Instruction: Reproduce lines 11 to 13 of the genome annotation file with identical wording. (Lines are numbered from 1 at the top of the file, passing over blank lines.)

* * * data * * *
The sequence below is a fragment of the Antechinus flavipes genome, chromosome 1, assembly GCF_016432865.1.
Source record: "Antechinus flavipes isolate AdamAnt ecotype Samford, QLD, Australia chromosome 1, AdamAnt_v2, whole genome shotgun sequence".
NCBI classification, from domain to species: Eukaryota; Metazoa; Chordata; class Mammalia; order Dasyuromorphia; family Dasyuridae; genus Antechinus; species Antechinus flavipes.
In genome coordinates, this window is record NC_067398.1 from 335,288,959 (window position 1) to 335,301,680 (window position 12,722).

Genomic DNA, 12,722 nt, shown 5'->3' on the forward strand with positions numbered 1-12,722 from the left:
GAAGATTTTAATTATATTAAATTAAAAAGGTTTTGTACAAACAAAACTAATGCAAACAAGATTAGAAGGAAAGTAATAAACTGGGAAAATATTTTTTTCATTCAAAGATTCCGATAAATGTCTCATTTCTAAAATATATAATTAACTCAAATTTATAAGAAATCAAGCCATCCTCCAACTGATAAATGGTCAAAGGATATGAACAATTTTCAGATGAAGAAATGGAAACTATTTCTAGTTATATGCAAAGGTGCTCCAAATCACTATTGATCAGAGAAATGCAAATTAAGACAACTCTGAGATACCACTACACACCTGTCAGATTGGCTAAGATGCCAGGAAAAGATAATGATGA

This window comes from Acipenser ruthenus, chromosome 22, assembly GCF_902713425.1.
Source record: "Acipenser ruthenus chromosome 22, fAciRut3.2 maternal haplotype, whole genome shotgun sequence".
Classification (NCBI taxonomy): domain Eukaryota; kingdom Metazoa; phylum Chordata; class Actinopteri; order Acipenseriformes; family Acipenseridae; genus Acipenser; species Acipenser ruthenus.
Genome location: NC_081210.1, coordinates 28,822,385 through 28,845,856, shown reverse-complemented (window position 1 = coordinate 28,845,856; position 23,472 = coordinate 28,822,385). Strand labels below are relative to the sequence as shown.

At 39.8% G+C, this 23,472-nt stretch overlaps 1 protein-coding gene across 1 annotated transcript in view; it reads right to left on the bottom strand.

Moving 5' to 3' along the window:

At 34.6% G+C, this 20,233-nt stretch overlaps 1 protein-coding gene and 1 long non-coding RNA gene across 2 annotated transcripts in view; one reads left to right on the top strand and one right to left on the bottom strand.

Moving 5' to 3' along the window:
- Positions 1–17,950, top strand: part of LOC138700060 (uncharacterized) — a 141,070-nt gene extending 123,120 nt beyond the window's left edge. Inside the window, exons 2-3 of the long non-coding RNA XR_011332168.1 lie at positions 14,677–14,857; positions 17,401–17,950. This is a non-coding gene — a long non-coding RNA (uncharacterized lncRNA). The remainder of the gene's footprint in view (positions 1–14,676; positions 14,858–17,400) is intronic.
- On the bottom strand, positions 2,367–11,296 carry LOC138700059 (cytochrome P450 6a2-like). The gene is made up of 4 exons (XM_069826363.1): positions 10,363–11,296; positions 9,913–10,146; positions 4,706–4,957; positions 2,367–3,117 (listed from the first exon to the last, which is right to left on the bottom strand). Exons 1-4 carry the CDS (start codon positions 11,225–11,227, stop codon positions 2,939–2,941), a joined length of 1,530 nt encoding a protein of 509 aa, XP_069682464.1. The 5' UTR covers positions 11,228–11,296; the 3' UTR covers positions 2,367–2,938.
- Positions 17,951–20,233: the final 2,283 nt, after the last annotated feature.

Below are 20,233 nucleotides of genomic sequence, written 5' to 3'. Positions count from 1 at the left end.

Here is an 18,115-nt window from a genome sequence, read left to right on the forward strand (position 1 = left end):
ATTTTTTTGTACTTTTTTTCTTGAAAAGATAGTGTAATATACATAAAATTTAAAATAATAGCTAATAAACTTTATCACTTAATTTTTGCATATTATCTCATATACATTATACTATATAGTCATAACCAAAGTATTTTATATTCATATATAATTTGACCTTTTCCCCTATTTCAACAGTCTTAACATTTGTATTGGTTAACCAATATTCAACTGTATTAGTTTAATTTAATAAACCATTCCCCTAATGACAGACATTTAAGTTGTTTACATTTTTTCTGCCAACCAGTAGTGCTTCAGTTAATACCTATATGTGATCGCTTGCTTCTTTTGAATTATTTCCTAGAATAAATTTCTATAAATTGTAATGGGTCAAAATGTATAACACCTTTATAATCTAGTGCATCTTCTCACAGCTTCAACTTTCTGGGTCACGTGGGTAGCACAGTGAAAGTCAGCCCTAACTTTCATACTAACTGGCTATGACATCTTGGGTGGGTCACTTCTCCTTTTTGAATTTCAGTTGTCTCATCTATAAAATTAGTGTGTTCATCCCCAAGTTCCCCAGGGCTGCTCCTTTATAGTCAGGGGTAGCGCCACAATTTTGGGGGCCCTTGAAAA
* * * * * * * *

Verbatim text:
At 39.8% G+C, this 23,472-nt stretch overlaps 1 protein-coding gene across 1 annotated transcript in view; it reads right to left on the bottom strand.

Moving 5' to 3' along the window:

At 34.6% G+C, this 20,233-nt stretch overlaps 1 protein-coding gene and 1 long non-coding RNA gene across 2 annotated transcripts in view; one reads left to right on the top strand and one right to left on the bottom strand.